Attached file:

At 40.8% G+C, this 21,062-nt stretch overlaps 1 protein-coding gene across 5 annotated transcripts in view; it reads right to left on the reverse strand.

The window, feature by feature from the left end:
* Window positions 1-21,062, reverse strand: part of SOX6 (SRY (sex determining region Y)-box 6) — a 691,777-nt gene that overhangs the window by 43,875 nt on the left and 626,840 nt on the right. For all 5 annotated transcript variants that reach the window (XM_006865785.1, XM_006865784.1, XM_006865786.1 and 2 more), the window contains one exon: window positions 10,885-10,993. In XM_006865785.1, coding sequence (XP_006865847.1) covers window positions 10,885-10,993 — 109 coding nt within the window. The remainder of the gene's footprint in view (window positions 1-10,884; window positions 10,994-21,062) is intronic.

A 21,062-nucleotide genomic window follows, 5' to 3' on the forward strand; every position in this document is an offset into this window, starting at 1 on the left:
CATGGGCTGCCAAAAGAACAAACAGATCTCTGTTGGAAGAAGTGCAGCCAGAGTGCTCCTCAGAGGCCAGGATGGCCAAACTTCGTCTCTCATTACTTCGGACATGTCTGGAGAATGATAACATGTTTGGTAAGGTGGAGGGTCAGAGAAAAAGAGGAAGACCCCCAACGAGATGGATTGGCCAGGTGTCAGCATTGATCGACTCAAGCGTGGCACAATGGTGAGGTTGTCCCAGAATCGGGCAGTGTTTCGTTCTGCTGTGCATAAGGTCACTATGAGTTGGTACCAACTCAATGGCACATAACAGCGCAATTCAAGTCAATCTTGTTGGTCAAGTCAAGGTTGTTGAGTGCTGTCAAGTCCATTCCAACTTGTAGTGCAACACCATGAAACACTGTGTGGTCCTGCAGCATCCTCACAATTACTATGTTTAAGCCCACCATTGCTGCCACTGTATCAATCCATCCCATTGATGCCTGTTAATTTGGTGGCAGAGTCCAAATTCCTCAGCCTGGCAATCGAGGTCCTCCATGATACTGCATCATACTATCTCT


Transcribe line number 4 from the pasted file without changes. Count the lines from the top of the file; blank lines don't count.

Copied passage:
A 21,062-nucleotide genomic window follows, 5' to 3' on the forward strand; every position in this document is an offset into this window, starting at 1 on the left: